That said, this latest operational risk securitization is smaller than the last, which could be a function of catastrophe bond investor appetites being dented, also investor appetite may have been lower given some of the news cycle over issues Credit Suisse has faced in recent years, some of which have been seen as possible threats to the previous Operational Re cat bonds.
On the coverage these provide to Credit Suisse, presumably the beneficiary as the previous deals all benefited the bank, if the same as the previous three operational risk insurance-linked securities (ILS) deals, then Credit Suisse will benefit from a multi-year source of operational risk protection that includes coverage for a wide-range of exposures.
The first three operational risk cat bonds provided Credit Suisse with protection for exposures including: certain cyber risk exposures, such as IT system failure that causes business interruption; fraudulent behaviour both of external parties and employees of the investment bank; fiduciary issues; losses due to improper business practices or unauthorised activity; accounting errors; documentation errors; regulatory compliance issues; HR issues; discrimination in the workplace; or even personal injury.
As with the Operational Re III deal, we also understand that this Operational Re IV has terms in place to ensure that no single operational risk loss event, or defined category of loss according to the transaction, can trigger the operational risk ILS notes on its own.
We’re also told that there could be some additional exclusions in place for this new operational risk bond issuance, to ensure now exposure to events that have occurred in the past and perhaps also to exclude certain types of risk.
Given the transaction is aggregate in nature and has these terms and limits, it would ensure the deal acts as a second and subsequent loss event cat bond protection.
This Operational Re series of operational risk cat bonds provide the beneficiary Credit Suisse with a source of broad operational risk insurance coverage over three years, through the mechanism of an ILS or catastrophe bond issuance, enabling it and insurer Zurich to secure reinsurance support from capital markets investors and specialist ILS funds to support the arrangement.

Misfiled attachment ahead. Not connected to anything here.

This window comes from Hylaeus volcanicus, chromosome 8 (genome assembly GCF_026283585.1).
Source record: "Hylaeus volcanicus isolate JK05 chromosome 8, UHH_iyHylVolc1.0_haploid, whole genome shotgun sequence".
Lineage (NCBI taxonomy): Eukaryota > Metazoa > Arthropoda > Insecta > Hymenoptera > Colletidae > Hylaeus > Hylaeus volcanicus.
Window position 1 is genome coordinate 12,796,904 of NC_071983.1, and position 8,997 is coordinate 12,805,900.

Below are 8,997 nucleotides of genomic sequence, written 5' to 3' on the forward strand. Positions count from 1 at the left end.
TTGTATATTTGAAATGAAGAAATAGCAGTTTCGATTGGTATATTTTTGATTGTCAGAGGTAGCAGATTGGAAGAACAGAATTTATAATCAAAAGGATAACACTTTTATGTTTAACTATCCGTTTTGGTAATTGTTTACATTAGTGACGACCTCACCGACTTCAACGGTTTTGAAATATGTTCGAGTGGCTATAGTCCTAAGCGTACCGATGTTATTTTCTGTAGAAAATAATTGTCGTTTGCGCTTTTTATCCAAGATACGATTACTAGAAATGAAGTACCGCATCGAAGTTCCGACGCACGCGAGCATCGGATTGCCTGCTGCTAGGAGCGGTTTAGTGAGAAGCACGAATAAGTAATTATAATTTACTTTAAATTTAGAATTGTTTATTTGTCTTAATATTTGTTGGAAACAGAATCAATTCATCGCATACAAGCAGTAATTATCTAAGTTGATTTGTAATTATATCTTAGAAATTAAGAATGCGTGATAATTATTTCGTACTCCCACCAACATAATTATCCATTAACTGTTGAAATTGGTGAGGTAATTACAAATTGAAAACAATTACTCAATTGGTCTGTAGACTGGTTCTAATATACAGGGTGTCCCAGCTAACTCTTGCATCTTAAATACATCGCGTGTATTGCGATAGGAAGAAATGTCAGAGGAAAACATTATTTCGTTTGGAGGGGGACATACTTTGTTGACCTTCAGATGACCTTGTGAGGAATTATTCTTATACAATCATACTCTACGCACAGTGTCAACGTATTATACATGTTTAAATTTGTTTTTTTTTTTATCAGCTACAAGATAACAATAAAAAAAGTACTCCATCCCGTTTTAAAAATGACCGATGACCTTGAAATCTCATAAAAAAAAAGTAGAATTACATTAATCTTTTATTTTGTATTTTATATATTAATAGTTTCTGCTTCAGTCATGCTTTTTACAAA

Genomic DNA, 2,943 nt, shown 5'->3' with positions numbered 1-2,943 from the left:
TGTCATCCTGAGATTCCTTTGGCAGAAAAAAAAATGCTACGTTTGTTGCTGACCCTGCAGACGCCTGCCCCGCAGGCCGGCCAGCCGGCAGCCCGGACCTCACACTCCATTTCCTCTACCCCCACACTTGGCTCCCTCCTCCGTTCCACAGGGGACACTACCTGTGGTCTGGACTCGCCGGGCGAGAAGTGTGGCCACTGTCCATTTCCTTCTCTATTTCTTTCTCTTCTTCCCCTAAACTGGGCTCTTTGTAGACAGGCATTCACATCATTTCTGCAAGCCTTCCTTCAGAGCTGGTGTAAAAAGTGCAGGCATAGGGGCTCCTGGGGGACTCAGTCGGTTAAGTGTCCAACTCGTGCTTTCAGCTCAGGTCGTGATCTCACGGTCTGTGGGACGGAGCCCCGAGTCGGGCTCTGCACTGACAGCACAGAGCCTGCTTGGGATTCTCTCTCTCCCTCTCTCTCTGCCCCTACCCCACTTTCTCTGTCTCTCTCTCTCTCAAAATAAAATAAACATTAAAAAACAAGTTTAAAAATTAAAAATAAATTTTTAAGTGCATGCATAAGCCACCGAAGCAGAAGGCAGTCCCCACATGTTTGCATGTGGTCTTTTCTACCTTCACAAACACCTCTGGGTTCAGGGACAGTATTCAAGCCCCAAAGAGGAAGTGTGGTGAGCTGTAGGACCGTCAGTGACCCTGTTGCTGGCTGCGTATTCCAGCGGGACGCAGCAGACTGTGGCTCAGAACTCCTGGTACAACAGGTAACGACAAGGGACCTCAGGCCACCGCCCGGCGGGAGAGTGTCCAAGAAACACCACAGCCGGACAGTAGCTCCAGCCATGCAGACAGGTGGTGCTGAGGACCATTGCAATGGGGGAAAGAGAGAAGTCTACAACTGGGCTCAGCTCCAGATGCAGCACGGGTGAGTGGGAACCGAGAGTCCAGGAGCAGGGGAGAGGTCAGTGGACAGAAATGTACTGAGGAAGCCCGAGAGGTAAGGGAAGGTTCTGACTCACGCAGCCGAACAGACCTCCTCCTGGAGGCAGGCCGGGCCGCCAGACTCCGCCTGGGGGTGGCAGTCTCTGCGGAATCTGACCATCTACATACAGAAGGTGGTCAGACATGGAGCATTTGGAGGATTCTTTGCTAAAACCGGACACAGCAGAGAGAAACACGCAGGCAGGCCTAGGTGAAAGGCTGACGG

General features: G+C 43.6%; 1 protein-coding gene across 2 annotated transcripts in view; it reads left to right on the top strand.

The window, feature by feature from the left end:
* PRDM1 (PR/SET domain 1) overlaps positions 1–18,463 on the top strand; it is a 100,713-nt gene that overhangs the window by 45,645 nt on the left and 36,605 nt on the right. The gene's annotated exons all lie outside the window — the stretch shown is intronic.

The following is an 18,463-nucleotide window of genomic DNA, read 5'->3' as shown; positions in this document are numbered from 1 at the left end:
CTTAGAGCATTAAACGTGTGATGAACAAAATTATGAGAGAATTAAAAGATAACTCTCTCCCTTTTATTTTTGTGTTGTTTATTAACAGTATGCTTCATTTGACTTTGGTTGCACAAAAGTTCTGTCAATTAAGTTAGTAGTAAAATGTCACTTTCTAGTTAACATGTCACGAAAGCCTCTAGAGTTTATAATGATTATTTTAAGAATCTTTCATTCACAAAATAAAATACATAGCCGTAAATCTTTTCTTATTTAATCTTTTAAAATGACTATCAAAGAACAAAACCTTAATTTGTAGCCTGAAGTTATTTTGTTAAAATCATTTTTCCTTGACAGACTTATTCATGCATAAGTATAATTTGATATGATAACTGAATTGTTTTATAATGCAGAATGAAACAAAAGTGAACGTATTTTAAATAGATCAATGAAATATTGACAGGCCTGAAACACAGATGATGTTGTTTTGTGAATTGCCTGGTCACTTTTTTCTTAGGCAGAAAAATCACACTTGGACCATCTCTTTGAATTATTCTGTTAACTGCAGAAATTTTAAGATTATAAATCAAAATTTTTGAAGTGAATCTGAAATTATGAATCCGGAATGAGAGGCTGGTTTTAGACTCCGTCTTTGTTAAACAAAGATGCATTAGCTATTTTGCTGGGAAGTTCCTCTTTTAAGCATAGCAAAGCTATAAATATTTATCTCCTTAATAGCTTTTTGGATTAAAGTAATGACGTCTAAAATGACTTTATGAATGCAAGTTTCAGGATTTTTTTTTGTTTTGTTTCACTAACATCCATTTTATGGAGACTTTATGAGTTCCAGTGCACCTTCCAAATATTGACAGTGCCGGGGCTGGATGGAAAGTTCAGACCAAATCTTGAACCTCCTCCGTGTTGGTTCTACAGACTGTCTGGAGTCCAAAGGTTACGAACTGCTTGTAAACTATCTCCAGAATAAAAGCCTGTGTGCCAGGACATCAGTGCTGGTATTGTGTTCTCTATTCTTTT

The Operational Re IV Ltd. transaction featured the issuance of $217.25 million of notes across two tranches split into 144A and RegS sections, with the tranches corresponding to different layers of risk, as detailed below:
- $22.75m of Class A, Rule 144A notes.
- $54.5m of Class A, Regulation S notes.
- $60m of Class B, Rule 144A notes.
- $80m of Class B, Regulation S notes.
As with all of the Operational Re cat bonds, this Operational Re IV Ltd. deal is likely to only provide some of the reinsurance capital to support the new operational risk insurance arrangement between Zurich and beneficiary Credit Suisse, with the overall operational risk insurance policy perhaps far larger.
It’s also possible there could be other, more privately placed tranches of notes issued by Operational Re IV Ltd.
Presumably the risk modelling will have been undertaken by Milliman Inc., which had modelled the operational risks for the first three Operational Re transactions.
We’ll update you if any additional information comes to light.